Michelle Keegan shines as a footballer’s wife in the ‘60s with the same name as the Coronation Street character that made her famous. Unfortunately Tina & Bobby was an own goal, by Jim Shelley 

Tina & Bobby was a three-part ITV drama about the legendary footballer who captained England to victory in the 1966 World Cup, with Michelle Keegan starring in the lead role.

No not as Bobby Moore.

Taking the part of the West Ham centre-half would have been a stretch even for Keegan. The former Coronation Street bombshell didn’t have the legs for it for a start. (The 1960s mini skirts she was wearing confirmed her pins were far too shapely.)

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Tina & Bobby was a three-part ITV drama about the legendary footballer who captained England to victory in the 1966 World Cup, with Michelle Keegan in the lead role and Lorne Macfayden playing the iconic Bobby 

Keegan following in the footsteps of Cate Blanchett (who once played Bob Dylan) or Glenda Jackson (currently in the West End as King Lear) and swapping sexes would have interesting, not to say preferable - given the horribly wooden performance as Bobby Moore by Lorne Macfayden.

Instead, the buxom, pneumatic, pocket rocket appeared as Moore’s first wife Tina.

Keegan was easily the best thing about it too. The 60s’ fashion, thick eyelashes, and blonde mane suited her, giving her a doe-eyed beauty reminiscent of Joanne Whalley as Christine Keeler in Scandal.

Perfect choice: Keegan was easily the best thing about it too. The 60s’ fashion, thick eyelashes, and blonde mane suited her, giving her a doe-eyed beauty

As Tina Moore (nee Dean) Keegan had the same combination of youthful vulnerability and spirited heart that she perfected in Coronation Street between 2008 and ‘14 as David Platt’s on/off girlfriend Tina McIntyre.

Tina & Bobby was probably never going to work. It had two potential audiences: football followers interested in the life of Bobby Moore and fans of Michelle Keegan. They weren’t entirely mutually exclusive but you wondered how many of Keegan’s (predominantly young) fanbase had even heard of Bobby Moore or were really interested in them.

There was more Tina than Bobby but it should have focused on the ‘woman behind the man’ like another 60s biopic, Mrs Biggs.

Disappointing: There was nothing about either character’s back-story before the first meeting between Tina and Bobby (aged 15 and 16 respectively), beyond the fact that Tina had gone to grammar school and her mother had paid for her to have elocution lessons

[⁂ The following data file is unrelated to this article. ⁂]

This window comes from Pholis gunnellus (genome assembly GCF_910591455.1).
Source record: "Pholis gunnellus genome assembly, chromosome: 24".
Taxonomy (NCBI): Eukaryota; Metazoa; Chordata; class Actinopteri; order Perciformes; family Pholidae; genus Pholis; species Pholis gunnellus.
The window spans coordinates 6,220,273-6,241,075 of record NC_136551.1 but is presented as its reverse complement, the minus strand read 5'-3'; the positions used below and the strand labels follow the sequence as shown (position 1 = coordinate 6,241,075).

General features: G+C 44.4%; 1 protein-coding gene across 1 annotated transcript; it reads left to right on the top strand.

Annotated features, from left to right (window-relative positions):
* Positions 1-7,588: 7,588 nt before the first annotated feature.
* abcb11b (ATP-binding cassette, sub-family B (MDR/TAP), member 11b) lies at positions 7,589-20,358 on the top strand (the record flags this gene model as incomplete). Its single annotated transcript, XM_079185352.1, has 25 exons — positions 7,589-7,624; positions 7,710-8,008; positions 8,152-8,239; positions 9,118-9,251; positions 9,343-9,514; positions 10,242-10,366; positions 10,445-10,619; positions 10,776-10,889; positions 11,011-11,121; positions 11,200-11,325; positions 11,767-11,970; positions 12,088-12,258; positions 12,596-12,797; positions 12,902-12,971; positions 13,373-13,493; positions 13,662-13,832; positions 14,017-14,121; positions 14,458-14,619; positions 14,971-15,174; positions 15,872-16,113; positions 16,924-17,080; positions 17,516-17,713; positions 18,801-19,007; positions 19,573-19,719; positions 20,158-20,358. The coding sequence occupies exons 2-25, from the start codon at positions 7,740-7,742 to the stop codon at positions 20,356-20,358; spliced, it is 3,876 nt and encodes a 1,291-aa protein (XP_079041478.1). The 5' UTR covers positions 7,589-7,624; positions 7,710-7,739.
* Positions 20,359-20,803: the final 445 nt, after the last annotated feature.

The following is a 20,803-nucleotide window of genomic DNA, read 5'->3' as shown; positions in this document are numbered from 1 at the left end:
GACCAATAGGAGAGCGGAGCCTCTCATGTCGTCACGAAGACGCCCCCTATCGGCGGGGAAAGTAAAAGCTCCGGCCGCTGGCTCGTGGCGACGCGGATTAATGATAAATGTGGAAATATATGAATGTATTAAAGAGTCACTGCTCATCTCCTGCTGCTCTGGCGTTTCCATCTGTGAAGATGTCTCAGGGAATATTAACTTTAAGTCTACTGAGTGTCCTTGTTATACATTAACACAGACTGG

The detail of the terraced houses with outside toilets, retro double-decker buses, and old leather footballs like cannonballs may have been immaculate but the actual drama was disappointingly shallow. 

There was nothing about either character’s back-story before the first meeting between Tina and Bobby (aged 15 and 16 respectively), beyond the fact that Tina had gone to grammar school and her mother (played by Patsy Kensit) had paid for her to have elocution lessons.

‘You don’t have to worry about me anymore mum,’ Tina reassured her having turned down a job as a secretary at Vogue. ‘I’ve got a great future. As Mrs Moore.’

I do: Even though Tina’s response was ‘he’s not my type’ and ‘he’s a bit square’, they were married by the fourth minute

Tina & Bobby met in the very first scene, when Moore eyed her up in the queue outside a dancehall.

‘Apparently he’s a footballer for West Ham,’ Tina’s best friend told her - and any less viewers at home who didn’t know who he was.

Even though Tina’s response was ‘he’s not my type’ and ‘he’s a bit square’, they were married by the fourth minute.

Subtle it wasn’t.

The Early Happy Years were signalled by Moore’s speech at the wedding (telling her ‘I promise I’ll look after you, so you never have to work another day in your life. You’re my princess’) and the lyrics of the song the two lovebirds danced to. ‘I wanna be Bobby’s Girl…’

Married man: The Early Happy Years were signalled by Moore’s speech at the wedding (telling her ‘I promise I’ll look after you, so you never have to work another day in your life. You’re my princess’)

Bad omen: Tina had experienced a foretaste of her life to come when Moore’s best man and team-mate at West Ham, Noel Cantwell, turned up on their honeymoon in Spain

The arc of Bobby’s football career was spelt out in the same stilted style.

‘You’ve got commanding presence on the pitch and your fellow players listen to you,’ England boss Alf Ramsay commended him. ‘One is aware of the tremendous responsibility for a man of just 23 years old, but I would be delighted if you would accept the position of captain.’

This was in May 1963, for a game against Czechoslovakia.

‘What about our holiday?’ the newly married Mrs Moore protested naively.

‘We have to cancel,’ the new England hero told her. Quite right.